Marine Biologist Don Anderson is a senior scientist at the Woods Hole Oceanographic Institution and Director of the U.S. National Office for Marine Biotoxins and Harmful Algal Blooms. His research has concentrated on the physiological ecology of toxic marine and freshwater algae, especially the dinoflagellate Alexandrium. Here is his answer.
Image: Woods Hole Oceanographic Institution
Red tide is a term used to describe many different phenomena associated with the growth and accumulation of single-celled algae in the ocean (and occasionally in fresh water). These growths are marked either by the intense discoloration of the water from the pigments in the algae or by the harm that the "blooms" of these tiny plants can cause. Scientists now prefer the term "harmful algal bloom" or HAB over "red tide" because the water is not always discolored when blooms cause damage, and conversely, the situation is often harmless even when the water is quite red.
This question correctly notes that there has been an increase in the occurrence of toxic and harmful algae blooms over the last several decades. The evidence comes from increasingly frequent scenes of dead and rotting fish on beaches; shellfish harvesting quarantines; dead whales, manatees and other marine animals; and a number of other highly visible outcomes.
The latest species to join this list of organisms causing HABs is Pfiesteria piscicida, unknown to science seven years ago. Since its discovery in a North Carolina estuary, Pfiesteria and closely related organisms have been reported in Florida, Virginia and Maryland estuaries, and they no doubt occur in many other adjacent states.
Pfiesteria causes harm to humans and to a variety of marine animals, especially fish. Strictly speaking, Pfiesteria is not an alga but belongs to a group of single-celled organisms called dinoflagellates. It has been included under the umbrella term HAB because it shares many ecological, toxicological and genetic characteristics with other HAB species.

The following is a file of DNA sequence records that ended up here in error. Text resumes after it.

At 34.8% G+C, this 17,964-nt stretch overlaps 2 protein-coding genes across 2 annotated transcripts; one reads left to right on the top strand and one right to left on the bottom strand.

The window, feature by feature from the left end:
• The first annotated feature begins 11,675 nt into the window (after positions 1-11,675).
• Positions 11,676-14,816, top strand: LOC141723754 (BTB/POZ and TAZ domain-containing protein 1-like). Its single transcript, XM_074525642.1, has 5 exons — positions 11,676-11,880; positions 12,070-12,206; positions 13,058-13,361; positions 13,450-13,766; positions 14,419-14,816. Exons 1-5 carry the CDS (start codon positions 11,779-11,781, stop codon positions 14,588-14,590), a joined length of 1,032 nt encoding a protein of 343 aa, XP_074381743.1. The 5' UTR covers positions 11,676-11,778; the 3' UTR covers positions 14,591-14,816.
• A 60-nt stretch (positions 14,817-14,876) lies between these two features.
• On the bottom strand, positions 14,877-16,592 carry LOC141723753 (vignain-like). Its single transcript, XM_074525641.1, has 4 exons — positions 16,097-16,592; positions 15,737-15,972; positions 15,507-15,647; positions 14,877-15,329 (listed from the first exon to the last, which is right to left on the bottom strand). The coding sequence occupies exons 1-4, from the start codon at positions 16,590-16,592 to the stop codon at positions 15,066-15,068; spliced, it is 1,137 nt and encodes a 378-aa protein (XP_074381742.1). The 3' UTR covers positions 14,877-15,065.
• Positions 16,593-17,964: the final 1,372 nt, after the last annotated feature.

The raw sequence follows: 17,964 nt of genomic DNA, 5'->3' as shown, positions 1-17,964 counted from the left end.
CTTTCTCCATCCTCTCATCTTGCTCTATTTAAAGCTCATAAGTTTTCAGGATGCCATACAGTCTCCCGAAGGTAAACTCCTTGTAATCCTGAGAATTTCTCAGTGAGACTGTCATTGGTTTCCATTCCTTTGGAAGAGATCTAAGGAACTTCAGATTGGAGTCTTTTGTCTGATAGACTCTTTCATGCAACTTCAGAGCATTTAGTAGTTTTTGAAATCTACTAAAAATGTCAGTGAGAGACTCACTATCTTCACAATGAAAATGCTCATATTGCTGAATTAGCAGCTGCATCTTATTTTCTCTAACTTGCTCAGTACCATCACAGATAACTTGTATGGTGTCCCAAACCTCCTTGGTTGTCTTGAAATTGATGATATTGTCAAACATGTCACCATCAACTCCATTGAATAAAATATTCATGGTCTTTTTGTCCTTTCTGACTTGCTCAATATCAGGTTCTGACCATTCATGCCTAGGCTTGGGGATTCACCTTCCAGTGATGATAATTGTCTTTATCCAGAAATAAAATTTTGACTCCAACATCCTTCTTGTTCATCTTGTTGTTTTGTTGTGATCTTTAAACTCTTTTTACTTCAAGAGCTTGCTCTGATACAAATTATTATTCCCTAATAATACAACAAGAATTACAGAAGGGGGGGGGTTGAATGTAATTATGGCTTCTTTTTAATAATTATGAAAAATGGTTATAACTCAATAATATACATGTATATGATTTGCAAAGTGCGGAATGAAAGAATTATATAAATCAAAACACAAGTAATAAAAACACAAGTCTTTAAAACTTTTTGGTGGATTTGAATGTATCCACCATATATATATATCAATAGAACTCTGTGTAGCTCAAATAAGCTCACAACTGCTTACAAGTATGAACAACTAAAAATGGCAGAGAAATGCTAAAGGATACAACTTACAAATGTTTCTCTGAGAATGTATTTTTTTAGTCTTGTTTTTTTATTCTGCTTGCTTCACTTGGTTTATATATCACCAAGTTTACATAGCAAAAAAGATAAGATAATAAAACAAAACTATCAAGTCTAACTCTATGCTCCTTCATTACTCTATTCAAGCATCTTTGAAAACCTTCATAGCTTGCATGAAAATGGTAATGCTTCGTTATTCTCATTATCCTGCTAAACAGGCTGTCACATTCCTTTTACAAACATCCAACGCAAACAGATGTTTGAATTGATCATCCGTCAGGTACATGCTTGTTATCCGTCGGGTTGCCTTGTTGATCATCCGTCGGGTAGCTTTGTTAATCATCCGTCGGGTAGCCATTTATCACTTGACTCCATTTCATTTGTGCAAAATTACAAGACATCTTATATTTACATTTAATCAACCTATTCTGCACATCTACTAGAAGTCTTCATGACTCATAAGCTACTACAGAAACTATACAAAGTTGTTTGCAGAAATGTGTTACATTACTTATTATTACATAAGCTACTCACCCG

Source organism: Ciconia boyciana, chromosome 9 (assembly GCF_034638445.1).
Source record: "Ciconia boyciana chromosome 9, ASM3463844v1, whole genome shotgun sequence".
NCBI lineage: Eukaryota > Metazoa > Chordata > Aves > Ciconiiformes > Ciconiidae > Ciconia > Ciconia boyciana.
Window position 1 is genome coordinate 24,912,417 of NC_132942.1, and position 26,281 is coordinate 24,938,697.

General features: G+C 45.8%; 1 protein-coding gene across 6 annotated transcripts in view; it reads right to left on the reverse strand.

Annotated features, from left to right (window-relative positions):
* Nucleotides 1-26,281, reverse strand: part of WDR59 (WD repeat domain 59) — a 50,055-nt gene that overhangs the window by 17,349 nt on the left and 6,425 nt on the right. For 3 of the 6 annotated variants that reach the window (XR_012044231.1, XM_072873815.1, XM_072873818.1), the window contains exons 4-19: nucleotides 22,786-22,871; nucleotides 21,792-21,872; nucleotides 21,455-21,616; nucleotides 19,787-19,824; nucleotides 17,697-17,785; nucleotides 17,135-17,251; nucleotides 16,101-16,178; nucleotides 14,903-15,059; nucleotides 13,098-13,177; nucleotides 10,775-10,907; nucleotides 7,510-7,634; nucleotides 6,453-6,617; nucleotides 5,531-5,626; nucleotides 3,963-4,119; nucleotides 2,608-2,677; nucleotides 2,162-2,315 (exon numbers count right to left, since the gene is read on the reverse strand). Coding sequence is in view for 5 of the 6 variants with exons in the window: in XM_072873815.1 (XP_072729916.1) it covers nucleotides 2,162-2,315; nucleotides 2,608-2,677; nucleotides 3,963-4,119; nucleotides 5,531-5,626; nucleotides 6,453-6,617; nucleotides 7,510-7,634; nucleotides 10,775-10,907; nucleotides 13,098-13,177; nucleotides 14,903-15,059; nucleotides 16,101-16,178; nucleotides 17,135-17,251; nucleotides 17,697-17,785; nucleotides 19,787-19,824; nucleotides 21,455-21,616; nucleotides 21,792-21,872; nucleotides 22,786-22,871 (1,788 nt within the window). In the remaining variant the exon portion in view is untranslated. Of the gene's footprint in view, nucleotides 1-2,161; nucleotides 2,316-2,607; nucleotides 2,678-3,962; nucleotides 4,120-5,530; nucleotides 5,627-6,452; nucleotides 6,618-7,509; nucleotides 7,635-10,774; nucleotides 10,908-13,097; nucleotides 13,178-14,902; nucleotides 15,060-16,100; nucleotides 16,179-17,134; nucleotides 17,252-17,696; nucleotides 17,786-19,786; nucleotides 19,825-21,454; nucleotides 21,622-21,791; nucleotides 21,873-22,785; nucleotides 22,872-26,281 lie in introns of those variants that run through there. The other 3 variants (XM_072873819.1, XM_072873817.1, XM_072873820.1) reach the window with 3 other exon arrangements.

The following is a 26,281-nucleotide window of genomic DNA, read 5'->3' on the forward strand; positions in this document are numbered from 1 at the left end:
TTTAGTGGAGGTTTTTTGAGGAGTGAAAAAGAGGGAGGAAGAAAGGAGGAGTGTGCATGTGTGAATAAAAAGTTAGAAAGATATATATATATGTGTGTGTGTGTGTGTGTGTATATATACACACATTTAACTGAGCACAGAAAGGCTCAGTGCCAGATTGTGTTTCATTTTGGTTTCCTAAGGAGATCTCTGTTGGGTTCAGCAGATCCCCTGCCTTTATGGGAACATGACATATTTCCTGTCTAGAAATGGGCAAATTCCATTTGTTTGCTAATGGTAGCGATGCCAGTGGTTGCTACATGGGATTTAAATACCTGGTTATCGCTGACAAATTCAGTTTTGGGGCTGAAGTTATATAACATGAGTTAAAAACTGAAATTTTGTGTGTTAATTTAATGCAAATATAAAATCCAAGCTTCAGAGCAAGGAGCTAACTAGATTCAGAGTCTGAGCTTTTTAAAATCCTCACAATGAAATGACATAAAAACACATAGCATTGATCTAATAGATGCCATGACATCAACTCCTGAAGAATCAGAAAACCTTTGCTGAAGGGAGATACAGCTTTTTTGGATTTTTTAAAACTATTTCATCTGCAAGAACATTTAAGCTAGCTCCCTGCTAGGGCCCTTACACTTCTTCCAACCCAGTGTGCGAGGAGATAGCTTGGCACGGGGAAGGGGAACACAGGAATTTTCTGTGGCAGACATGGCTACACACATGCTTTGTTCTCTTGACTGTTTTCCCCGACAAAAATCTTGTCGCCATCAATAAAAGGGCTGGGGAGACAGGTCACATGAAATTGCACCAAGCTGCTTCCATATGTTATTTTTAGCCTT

Image: North Carolina State University
Scientists are in agreement that there are more harmful algal species, more toxins, more fisheries resources impacted, more areas affected and higher economic losses than ever before. The general public and politicians are quick to blame pollution for these increases, as the HAB species are plants that thrive on the nutrients contained in sewage and other pollutants.
In reality, however, only some of the HAB outbreaks can be linked to pollution. The best linkage is probably with Pfiesteria, which is most frequently encountered in polluted waters. In North Carolina, these are areas downstream from hog farming operations, and in Maryland, downstream from large chicken farms. It should be stressed that the absolute linkage between Pfiesteria and pollution has yet to be established, but the evidence seems quite strong.
It remains unknown why pollution may stimulate blooms of Pfiesteria more than others, but the answer may relate to the fact that this species can take up certain forms of organic nutrients, such as dissolved amino acids, that are found in pollution. Also, Pfiesteria can consume algae that have taken up the simpler, inorganic nutrients it is unable to utilize directly, such as nitrate. In this way, Pfiesteria is both directly and indirectly able to utilize pollutant nutrients.